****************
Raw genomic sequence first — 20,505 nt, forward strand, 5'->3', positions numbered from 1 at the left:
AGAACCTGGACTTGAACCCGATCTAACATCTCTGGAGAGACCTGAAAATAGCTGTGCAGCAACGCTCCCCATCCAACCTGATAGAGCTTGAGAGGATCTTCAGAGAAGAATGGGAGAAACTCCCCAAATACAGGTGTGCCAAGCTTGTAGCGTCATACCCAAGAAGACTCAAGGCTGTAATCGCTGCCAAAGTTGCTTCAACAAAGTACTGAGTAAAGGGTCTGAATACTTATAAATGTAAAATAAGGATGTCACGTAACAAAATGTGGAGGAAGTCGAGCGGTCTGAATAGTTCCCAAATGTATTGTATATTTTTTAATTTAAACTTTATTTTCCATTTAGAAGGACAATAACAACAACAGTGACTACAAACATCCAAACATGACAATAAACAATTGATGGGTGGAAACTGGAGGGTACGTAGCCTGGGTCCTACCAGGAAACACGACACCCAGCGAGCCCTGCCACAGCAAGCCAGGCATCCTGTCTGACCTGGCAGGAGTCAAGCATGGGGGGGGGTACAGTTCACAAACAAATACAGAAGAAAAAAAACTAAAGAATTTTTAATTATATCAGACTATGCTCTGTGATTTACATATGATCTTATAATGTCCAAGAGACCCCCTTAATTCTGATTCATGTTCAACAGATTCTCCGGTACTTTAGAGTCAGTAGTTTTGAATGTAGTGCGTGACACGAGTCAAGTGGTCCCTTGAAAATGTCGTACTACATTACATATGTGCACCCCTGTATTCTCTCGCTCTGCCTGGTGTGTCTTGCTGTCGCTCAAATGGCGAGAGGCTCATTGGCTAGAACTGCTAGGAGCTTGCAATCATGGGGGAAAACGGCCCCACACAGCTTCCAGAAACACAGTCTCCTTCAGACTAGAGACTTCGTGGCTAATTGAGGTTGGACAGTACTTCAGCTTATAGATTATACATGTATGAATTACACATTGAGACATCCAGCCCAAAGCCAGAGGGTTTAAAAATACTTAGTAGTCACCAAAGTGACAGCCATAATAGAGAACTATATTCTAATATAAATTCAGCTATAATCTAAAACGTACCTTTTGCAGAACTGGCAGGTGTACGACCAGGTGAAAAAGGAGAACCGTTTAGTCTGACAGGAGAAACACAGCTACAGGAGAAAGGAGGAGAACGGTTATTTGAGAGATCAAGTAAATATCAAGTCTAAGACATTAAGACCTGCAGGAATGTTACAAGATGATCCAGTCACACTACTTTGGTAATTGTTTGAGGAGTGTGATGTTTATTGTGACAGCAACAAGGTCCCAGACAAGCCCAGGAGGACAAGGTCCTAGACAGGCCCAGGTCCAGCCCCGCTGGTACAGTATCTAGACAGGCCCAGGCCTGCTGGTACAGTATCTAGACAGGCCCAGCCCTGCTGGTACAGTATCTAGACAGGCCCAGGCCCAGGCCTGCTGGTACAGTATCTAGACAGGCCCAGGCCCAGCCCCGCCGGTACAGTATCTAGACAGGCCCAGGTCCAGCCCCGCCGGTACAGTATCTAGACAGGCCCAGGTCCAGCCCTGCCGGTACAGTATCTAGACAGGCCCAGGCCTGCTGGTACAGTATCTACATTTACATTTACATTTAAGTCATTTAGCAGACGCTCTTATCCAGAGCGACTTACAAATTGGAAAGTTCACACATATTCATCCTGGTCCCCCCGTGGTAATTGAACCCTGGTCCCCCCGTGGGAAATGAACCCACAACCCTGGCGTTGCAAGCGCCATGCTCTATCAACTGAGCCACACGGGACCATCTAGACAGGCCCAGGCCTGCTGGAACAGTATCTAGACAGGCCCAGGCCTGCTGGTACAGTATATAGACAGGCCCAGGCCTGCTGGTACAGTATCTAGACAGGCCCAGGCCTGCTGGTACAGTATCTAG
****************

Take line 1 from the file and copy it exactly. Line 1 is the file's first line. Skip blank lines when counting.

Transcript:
Raw genomic sequence first — 20,505 nt, forward strand, 5'->3', positions numbered from 1 at the left: